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Newsletter 289

Published June 3, 2019
Women in early Australian film spent considerable time in the shearing shed

Apologies for the lateness of this week’s newsletter. I’ll spare you the fine detail of my week, but it was truly relentless: Melbourne to Yirrkala to Perth to Sydney, culminating in an epic lecture on ‘Women in Australian Cinema’ at the Union, University and Schools Club. Throughout this journey I was writing every day. The lecture, by the way, is the first of a series. The UUSC is the initial venue, but there’ll be others down the track, which I’ll mention as they come along.

Something had to give this week, and it was the newsletter, for which I’m my own boss. As a consequence, this will be one of my shorter missives. No deluded rants about politics or arts policy, no philosophising or travelloguing.

This week’s art column is devoted to the Alexander Calder show at the National Gallery of Victoria, which was every bit as enjoyable as I’d expected – although not as much of a revelation as the Calder-Picasso show at the Musée Picasso in Paris, which I saw earlier this year. To watch Calder sparring with Picasso was to understand the greatness of a body of work that seems so deceptively simple. The NGV survey – the first Calder show to be held in Australia – provides a brisk, but reasonably comprehensive overview of his career.

The movie being reviewed is Rocketman, Dexter Fletcher’s bio pic of Elton John, which plays on the viewer’s psyche in a similar way to Bohemian Rhapsody. Pop music is in many ways a false promise: it provides three minutes of heightened emotion, then lingers in one’s head, often in the most irritating fashion. A great symphony by contrast, requires stamina in its audience but offers more far-reaching rewards.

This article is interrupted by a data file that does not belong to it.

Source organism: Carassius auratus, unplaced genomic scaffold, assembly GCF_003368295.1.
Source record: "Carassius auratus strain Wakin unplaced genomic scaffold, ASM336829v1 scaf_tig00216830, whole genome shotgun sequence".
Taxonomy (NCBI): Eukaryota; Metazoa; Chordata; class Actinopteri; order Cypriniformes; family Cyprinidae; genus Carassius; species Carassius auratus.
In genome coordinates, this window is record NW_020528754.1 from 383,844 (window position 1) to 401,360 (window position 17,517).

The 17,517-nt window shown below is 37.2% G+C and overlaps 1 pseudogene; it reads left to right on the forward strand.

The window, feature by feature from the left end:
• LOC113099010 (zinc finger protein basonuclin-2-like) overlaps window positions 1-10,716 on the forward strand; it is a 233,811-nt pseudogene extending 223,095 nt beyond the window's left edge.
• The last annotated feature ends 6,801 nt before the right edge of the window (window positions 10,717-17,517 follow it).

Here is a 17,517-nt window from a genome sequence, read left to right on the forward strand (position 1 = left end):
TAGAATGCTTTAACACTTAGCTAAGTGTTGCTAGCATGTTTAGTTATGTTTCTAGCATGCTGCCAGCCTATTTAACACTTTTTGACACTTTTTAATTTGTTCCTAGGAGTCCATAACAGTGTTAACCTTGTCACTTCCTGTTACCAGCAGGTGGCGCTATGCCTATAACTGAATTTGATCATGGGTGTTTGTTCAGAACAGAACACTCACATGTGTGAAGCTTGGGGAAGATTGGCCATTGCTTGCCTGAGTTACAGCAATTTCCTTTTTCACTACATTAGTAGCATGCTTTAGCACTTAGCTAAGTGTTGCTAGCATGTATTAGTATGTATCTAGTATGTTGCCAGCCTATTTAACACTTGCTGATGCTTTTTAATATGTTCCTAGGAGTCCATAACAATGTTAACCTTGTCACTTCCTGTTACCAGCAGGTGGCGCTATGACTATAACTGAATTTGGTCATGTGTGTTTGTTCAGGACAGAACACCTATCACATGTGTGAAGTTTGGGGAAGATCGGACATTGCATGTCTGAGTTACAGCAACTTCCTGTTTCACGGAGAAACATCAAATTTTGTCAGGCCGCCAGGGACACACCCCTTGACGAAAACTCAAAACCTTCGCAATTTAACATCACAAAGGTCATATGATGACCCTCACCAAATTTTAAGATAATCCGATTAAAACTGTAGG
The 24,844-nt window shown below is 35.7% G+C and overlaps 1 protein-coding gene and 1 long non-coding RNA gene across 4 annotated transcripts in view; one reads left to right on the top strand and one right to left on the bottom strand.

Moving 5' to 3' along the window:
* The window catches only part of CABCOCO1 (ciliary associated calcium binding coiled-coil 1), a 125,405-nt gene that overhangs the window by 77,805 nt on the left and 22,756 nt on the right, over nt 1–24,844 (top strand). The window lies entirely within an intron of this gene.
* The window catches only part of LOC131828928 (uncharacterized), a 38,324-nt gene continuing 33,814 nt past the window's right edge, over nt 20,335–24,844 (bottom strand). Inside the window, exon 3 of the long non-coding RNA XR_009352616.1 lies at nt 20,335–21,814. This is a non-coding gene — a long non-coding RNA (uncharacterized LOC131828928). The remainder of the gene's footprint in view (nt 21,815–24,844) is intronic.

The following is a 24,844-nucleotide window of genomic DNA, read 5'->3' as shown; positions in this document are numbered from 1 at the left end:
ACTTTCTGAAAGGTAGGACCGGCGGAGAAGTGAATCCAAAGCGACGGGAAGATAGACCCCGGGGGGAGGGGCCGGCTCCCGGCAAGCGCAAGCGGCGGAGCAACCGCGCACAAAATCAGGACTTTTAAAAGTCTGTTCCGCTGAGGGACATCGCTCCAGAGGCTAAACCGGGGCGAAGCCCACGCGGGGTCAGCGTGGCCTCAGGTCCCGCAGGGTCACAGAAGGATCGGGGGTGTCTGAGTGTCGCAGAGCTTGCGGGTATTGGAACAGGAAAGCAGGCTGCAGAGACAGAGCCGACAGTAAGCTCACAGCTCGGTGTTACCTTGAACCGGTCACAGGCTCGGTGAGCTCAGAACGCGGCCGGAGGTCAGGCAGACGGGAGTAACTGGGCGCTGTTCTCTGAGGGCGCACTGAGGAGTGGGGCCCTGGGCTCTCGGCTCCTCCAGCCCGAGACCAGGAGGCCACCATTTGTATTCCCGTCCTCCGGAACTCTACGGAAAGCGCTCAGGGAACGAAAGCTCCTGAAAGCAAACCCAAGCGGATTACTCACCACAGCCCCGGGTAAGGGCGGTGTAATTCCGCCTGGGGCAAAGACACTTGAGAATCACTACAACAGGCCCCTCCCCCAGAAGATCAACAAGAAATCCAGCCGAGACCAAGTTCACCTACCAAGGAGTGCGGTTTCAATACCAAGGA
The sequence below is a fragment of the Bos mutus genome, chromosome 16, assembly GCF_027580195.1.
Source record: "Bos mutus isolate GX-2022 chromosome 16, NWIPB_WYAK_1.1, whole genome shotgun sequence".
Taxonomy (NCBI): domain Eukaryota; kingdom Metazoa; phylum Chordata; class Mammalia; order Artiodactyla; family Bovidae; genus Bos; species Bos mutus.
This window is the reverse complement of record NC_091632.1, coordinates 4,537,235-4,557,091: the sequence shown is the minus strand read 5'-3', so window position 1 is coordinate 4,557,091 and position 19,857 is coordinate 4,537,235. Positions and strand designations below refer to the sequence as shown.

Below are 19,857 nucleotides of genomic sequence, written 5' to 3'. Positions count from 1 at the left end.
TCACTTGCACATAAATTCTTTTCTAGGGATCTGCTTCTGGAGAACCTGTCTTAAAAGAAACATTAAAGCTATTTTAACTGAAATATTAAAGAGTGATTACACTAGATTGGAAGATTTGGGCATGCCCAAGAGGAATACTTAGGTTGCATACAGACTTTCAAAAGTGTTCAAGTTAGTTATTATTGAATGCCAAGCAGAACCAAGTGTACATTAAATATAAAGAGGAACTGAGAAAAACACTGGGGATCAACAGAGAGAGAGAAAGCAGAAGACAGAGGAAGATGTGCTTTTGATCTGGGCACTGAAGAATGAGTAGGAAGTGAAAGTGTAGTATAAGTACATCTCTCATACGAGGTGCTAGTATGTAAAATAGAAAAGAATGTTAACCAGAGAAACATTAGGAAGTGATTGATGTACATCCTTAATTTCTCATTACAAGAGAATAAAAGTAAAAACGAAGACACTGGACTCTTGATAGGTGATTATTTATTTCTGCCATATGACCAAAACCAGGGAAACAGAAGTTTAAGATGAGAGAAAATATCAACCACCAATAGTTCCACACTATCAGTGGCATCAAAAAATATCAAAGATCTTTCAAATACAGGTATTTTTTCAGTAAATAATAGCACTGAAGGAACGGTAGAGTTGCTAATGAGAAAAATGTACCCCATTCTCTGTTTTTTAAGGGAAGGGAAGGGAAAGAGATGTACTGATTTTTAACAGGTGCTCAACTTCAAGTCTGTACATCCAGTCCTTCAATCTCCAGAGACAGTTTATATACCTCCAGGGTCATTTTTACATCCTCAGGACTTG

Most of us spend our teenage years listening to pop music, and feel a powerful nostalgia for those tunes in later life. My iPod in the car is a testament to this sad observation. Fletcher has established himself as an expert manipulator of the pop reflex, able to take a clichéd story and turn it into a powerful entertainment. On one level Rocketman is rubbish, on another it’s compulsive. I can resist the blandishments of politicians, but I’m easy game for a pop song or two. It may not be profound, it may not be especially honest, but it’s fun.